All involved parties must agree upon all informal resolutions. For tracking purposes, a written record of the resolution must be filed with the Associate Dean for Student Affairs; however, this can be done without reference to specific names.

C. Consultation with the Associate Dean for Student Affairs

If Steps A or B are not successful or appropriate, a student must refer the complaint to the Associate Dean for Student Affairs, who will make one last attempt at informal resolution.

D. Formal Pathway – Preliminary Inquiry

  1. Inquiry into a violation of these standards of conduct committed by any individual, whether or not affiliated with the University, should be initiated by written complaint and filed with the Vice Dean for Education within 90 (ninety) days of the violation. 
  2. The complaint must be detailed and specific, and accompanied by appropriate documentation. The Vice Dean has the responsibility to protect the position and reputation of the complainant.
  3. Upon receipt of a properly documented complaint, which has been made in good faith, the Vice Dean shall inform the respondent of the nature of the charges and identify the complainant.  The Vice Dean shall also appoint an inquiry officer, who may not be a member of the same department as, or collaborator with, the complainant or respondent. The inquiry officer shall be unbiased and have appropriate background to judge the issues being raised. He/she must be a faculty member of the Perelman School of Medicine . An inquiry officer will be appointed within two weeks of the receipt of a properly documented complaint and the complainant and respondent will be notified. The Vice Dean shall also make every effort to protect the identities of both complainant and respondent with respect to the larger community.
  4. The inquiry officer shall gather information and determine whether the allegation warrants a formal investigation. He/she shall then submit a written report to the Vice Dean, the complainant, and the respondent. The report shall state what evidence was reviewed, summarize relevant interviews, and include conclusions. This report shall ordinarily be submitted within 30 calendar days of receipt of the written complaint by the Vice Dean. If the inquiry officer finds that a formal investigation is not warranted, the complainant shall be given the opportunity to make a written reply to the officer within 15 calendar days following receipt of the report to the Vice Dean. However, if the inquiry officer finds that a formal investigation is warranted, the respondent shall be given the opportunity to make a written reply to the report within 15 calendar days following submission of the report to the Vice Dean. Such replies shall be incorporated as an appendices to the report. The entire preliminary inquiry process shall be completed within 60 calendar days of the receipt of a properly documented complaint by the Vice Dean unless circumstances clearly warrant a delay. In such cases the record of inquiry shall detail reasons for the delay.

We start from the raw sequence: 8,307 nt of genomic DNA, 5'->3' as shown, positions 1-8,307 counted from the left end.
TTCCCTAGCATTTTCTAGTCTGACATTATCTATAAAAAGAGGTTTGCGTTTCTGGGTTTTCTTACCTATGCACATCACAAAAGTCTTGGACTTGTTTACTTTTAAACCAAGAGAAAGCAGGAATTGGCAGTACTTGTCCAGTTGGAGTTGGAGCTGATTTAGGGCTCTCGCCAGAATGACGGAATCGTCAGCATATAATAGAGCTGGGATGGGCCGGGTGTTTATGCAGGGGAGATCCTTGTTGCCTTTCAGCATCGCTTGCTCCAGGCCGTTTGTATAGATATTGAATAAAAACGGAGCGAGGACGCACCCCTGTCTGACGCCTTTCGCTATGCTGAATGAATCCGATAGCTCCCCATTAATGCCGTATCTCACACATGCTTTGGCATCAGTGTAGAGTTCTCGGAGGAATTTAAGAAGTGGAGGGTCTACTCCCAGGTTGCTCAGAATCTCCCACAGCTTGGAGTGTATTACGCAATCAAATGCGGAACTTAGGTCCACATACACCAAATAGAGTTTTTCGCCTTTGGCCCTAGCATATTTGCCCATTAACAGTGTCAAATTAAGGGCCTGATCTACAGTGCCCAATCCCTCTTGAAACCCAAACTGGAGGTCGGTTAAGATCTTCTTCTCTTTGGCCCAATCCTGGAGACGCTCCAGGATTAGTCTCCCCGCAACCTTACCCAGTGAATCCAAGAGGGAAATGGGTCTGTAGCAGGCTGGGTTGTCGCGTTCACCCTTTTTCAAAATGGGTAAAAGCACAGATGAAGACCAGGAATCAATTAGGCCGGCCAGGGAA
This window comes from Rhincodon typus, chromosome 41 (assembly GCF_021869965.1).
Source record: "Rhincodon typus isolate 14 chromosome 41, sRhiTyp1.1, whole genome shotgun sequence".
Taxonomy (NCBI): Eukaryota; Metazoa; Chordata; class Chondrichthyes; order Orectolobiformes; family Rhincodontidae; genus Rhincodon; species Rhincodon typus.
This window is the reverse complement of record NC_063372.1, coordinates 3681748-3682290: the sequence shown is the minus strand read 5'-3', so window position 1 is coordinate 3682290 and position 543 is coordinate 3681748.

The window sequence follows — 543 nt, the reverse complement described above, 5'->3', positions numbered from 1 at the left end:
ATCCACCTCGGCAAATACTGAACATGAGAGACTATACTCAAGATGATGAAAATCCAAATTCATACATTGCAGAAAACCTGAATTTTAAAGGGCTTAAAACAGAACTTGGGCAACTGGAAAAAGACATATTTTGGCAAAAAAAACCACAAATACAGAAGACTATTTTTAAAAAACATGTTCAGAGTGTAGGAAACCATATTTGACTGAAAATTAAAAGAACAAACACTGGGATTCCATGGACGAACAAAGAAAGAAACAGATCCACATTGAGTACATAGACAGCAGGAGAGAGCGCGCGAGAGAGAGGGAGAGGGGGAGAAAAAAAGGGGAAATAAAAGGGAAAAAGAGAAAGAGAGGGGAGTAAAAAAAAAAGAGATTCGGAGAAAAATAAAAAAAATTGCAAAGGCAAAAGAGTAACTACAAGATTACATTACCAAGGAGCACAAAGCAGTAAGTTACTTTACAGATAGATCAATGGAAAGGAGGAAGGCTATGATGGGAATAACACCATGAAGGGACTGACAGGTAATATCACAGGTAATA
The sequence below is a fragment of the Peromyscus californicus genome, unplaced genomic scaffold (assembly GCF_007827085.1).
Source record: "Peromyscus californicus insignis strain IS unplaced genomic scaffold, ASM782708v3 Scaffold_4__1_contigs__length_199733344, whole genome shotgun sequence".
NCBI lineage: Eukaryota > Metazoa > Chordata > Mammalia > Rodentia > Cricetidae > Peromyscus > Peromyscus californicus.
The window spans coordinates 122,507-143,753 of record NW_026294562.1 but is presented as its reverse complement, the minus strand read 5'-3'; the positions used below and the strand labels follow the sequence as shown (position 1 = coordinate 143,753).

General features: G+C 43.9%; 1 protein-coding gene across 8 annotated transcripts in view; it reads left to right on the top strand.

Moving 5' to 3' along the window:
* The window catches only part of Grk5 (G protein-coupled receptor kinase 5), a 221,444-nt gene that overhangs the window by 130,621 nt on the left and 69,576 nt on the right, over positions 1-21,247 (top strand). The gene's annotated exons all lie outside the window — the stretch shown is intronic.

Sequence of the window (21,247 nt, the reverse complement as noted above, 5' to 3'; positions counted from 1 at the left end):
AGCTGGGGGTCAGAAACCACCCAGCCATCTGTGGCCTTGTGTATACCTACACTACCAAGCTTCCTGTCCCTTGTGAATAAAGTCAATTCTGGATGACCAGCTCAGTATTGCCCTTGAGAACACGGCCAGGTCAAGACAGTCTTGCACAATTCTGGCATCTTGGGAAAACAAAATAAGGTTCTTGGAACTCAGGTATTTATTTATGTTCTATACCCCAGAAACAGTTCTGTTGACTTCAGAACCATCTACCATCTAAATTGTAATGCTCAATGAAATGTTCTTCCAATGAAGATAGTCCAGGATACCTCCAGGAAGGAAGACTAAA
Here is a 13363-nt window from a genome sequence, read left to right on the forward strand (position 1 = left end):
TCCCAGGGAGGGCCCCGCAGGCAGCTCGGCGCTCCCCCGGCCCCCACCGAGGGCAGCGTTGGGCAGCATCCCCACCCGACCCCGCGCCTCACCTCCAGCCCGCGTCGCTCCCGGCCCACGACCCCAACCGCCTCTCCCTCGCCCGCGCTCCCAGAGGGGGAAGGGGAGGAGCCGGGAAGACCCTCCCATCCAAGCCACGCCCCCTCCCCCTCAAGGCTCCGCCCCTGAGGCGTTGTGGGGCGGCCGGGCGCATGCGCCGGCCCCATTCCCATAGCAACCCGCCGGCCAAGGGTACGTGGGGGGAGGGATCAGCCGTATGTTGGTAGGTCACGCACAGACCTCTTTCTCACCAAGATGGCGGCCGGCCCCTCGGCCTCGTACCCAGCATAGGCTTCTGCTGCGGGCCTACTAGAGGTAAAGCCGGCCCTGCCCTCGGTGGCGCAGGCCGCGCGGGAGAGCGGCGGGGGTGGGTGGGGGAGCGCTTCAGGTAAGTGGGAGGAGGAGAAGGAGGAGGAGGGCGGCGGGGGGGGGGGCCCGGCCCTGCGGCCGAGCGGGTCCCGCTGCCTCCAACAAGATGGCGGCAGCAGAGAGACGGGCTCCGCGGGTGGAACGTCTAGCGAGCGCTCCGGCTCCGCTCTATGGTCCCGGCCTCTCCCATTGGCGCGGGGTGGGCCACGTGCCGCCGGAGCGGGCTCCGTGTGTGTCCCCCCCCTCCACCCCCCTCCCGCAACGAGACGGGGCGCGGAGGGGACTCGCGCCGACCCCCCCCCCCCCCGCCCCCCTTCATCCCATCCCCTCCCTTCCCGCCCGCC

5. If the report of the inquiry officer finds that a formal investigation is not warranted, the Vice Dean may (i) initiate a formal investigation despite the recommendation of the preliminary inquiry committee, or (ii) not initiate a formal investigation, but take such other action as the circumstances warrant, or (iii) drop the matter. The Vice Dean ordinarily shall complete the review within 10 days of receipt of the report. The Vice Dean shall inform the concerned parties of the decision. In the event the Vice Dean determines, in consultation with legal counsel, not to initiate a formal investigation, the Vice Dean shall, as appropriate, use diligent efforts to restore the reputation of the respondent and to protect the position and reputation of the complainant if the complaint is found to have been made in good faith.
  6. If no formal investigation of the respondent is conducted, sufficient documentation shall be kept on file to permit a later assessment of the reasons that a formal investigation was not deemed warranted.
  7. If the report of the inquiry officer finds that a formal investigation is warranted or the Vice Dean decides the matter should be pursued through a formal investigation the Vice Dean shall:
    • notify the complainant and respondent;
    • initiate a formal investigation as provided in section E.

E. Formal Investigation

  1. To initiate a formal investigation, the Vice Dean shall appoint a formal investigation committee of not less than three individuals, all of whom shall be faculty members of the Perelman School of Medicine . The Chair of the Student Standards Committee will chair the formal investigation committee. The formal investigation shall be initiated within two weeks of completion of any inquiry that finds that such an investigation is merited.
  2. The formal investigation committee shall undertake a thorough examination of the charges. Whenever possible, interviews shall be conducted with the complainant and respondent, as well as with others having information regarding the allegations. Summaries of these interviews shall be prepared, provided to the interviewed party for comment or revision, and included as part of the file. During its proceedings, the committee shall have access to and consult legal counsel. When appearing before the committee the respondent and the complainant may each be accompanied by an adviser. The student's adviser shall be a Perelman School of Medicine faculty member and the respondent's adviser must be a University of Pennsylvania employee. The committee shall not conduct formal hearings. Except in unusual cases, the respondent and the complainant shall not appear before the committee at the same time.